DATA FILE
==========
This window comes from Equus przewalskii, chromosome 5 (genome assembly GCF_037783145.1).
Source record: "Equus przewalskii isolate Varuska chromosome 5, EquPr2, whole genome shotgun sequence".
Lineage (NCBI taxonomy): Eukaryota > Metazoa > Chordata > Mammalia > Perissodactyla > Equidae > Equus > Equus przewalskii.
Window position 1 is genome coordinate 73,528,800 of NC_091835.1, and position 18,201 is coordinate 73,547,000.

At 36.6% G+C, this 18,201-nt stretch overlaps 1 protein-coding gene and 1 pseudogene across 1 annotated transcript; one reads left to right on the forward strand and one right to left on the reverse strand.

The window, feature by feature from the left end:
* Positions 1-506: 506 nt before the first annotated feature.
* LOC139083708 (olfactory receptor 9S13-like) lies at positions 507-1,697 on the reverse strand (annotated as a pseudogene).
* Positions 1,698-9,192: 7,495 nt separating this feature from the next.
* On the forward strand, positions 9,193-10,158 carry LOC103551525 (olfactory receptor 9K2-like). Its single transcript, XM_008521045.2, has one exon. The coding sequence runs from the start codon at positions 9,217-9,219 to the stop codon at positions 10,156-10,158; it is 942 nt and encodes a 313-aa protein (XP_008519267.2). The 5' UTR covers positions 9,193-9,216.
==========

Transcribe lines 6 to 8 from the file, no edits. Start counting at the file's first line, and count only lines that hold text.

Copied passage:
The window, feature by feature from the left end:
* Positions 1-506: 506 nt before the first annotated feature.
* LOC139083708 (olfactory receptor 9S13-like) lies at positions 507-1,697 on the reverse strand (annotated as a pseudogene).